What about the waves!?!


@JL_Frusha … Thanks. I found a more recent paper on the “Wave Bridge” … written for open seas, as opposed to shallow-water application.

It also addresses the problem of hortizontal force that I raised in the “Breakwater” thread.

Btw, Richie Sowa addresses this problem with his “flippers” scheme … which transfers surface waves into propulsion. Not currently practical, but creative.

My perspective - this “Bridge Wave” concept intends to be minimally invasive to the oceanic environment, which probably isn’t necessary unless national environmental regulations mandated it for some reason.

IMO, a floating mangrove forest or a kelp field accomplishes the same objective (of surface wave refraction) at a cheaper cost, and probably with better additional benefits.

Combined breakwater and wave power generator

How a’bout them apples…? I proposed using parabolic defection, somewhere in this forum. Be ripped of I remember when, where, or what, but…


Masashi Tanaka, Akira Matsumoto, Minoru Hanzawa


In many Japanese ports, it has been reported that long-period waves with periods of 30 to 200s cause serious problems in cargo handling. As a countermeasure, wave absorbing mounds installed on the harbor side of breakwaters have been constructed. The crown heights of such rubble mounds are almost equal to those of the caissons. Although such structures can be expected to provide some wave absorbing performance, they are too large to apply to specific site conditions. It is important therefore to reduce the size of the structure to apply to specific site conditions. In our study, a slightly submerged mound type long-period wave absorbing structure is proposed. A series of hydraulic model experiments was carried out to evaluate the wave absorbing performance in port and stability characteristics of the armor units against wave overtopping from the sea side. Throughout this study, it became clear that submerged structures display a higher wave absorbing performance compared with those of conventional structures. Moreover, a prediction formula for the stability number for Tetrapods covering these submerged mounds is proposed.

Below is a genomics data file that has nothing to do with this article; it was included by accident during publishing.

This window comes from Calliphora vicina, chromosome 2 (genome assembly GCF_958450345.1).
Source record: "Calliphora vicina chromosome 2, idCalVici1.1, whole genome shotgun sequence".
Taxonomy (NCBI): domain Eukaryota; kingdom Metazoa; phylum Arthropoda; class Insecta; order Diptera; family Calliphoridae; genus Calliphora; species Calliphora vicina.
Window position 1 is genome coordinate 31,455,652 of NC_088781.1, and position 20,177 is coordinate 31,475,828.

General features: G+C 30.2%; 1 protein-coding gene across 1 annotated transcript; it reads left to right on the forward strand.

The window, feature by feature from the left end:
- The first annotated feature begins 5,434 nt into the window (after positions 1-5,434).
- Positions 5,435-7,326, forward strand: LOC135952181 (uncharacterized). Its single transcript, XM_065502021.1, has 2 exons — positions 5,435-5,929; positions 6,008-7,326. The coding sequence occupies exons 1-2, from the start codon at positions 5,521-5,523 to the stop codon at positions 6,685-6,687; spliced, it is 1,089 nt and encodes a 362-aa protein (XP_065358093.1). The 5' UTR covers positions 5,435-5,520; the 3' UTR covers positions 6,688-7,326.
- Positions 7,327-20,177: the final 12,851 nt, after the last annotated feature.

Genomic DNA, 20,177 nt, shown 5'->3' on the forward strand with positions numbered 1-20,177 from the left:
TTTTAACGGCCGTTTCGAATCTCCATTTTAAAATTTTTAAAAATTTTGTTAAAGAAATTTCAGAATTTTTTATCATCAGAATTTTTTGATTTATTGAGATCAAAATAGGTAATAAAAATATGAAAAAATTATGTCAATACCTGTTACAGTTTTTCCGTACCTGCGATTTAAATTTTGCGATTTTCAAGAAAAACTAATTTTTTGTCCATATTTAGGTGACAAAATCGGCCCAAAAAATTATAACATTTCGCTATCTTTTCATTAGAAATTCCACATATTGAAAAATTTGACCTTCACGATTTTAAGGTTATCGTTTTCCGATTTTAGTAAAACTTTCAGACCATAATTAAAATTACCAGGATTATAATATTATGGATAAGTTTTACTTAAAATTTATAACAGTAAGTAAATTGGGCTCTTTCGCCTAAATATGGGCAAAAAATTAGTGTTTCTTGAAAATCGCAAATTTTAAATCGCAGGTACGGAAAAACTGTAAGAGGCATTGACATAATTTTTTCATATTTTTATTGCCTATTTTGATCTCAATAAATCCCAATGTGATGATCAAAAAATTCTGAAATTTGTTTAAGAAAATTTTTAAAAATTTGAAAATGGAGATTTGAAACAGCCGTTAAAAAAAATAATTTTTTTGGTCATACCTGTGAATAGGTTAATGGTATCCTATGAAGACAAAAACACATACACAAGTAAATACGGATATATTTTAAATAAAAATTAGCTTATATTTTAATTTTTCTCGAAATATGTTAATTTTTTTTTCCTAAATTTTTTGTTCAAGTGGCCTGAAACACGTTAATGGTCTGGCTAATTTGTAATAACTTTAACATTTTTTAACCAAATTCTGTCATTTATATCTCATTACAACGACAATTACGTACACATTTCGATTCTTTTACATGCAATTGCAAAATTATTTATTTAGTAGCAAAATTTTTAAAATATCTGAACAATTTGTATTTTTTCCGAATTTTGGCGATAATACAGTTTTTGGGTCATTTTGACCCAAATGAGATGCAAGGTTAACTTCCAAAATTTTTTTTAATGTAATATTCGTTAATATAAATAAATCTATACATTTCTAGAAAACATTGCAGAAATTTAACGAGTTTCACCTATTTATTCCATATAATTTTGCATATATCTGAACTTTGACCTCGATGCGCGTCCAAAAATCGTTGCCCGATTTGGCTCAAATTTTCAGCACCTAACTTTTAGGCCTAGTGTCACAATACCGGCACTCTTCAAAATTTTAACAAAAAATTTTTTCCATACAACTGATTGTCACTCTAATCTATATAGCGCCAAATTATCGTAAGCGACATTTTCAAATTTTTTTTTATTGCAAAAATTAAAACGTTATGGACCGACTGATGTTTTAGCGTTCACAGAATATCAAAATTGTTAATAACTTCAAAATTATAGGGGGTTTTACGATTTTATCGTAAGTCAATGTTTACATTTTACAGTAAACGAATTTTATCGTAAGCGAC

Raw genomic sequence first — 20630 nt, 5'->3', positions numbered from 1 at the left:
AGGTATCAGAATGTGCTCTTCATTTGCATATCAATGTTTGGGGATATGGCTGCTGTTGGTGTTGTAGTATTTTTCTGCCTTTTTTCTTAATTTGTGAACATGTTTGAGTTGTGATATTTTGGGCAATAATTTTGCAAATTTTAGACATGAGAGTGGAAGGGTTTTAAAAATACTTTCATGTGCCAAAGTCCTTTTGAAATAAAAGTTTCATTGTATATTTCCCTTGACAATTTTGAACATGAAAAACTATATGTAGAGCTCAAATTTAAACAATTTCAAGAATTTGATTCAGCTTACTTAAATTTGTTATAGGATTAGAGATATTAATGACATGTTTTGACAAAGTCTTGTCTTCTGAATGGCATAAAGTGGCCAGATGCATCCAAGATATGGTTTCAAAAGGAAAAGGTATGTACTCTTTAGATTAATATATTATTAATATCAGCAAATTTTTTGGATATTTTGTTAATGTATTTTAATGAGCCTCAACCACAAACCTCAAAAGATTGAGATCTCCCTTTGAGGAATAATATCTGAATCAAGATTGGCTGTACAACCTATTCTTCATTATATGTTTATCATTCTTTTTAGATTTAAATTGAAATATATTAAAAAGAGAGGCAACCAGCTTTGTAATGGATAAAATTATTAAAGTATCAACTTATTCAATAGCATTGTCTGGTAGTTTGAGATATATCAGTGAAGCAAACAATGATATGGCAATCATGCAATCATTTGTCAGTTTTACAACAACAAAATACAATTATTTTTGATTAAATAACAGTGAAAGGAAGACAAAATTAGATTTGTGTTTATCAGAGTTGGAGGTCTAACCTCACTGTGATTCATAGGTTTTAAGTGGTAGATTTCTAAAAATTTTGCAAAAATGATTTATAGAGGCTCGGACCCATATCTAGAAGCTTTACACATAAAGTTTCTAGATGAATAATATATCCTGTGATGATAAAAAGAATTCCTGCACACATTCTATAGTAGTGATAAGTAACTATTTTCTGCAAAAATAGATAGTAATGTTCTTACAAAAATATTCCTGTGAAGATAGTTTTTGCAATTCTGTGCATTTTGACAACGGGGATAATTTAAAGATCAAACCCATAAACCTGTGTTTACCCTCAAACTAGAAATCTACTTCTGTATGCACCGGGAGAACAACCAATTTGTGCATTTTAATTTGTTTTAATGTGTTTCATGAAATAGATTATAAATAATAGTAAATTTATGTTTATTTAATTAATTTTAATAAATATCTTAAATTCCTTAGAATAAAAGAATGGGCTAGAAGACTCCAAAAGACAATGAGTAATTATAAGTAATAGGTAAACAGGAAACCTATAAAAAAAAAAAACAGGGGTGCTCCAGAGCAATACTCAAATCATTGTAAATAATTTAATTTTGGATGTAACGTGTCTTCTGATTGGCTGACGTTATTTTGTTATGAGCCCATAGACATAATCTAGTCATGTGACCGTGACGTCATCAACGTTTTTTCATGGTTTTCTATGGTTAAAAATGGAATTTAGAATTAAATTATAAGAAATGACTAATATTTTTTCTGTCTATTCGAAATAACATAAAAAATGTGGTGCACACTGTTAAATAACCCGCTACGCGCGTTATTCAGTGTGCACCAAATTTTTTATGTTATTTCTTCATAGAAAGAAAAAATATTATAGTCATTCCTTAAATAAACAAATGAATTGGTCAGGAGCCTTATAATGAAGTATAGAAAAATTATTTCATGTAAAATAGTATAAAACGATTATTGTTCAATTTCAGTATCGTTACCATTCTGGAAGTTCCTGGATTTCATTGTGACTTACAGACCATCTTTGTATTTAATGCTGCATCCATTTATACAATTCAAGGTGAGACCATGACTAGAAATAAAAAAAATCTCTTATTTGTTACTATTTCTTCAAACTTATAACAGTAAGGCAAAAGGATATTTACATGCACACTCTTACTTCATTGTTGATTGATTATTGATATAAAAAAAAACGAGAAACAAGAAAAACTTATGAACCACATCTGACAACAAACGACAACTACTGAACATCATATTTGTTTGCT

Conversely, the shell could be inverted and floated on the surface. That would retract surface waves regardless its orientation.

Compensating for hortizontal force remains a problem, as it does for any surface structure.


I’m not exactly sure what “electrolysis seacrete” looks like in practice, but a “shaped wire-mesh form” is also a practical means of scattering surface waves.

Deployed horizontally, a flexible mesh would dissipate energy much like a kelp bed or mangrove forest.


A additional factor in that concept, Jeff, is that surface waves refracted downward onto a submerged structure, by definition, help (slightly) to compensate for drift from the hortizontal force inherent in surface wave refraction.

However, I would refract from the submerged structure back toward the surface and into the incoming surface waves.


Biorock/Seacrete uses the electrolysis of seawater to cause accretion of Calcium Carbonate onto electrodes. Water current and duration of the supplied electricity affect the rate of deposition, as well as the total amount. It is possible to create structures as strong as bone, that are also active environments for natural sea life, such as corals. Essentially, make an artificial reef, of almost any shape. One project is attempting to make a boat hull, another proposes to make a floating concert hall.

My suggestion is to use the same process to make hollow Tetrapods, or Crablocks of appropriate size, to create the seafloor wave-break, position them, and fill with sand/mud from the local sea-floor.


Combined breakwater and wave power generator

Thanks for that update, Jeff.


Earlier, possibly elsewhere, possibly in another thread. I tried to suggest a breakwater that reflected the waves back on themselves…

Here’s one design that does… Notice it is moored in a fixed position…

Floating breakwater Gokova Ören marina, Turkey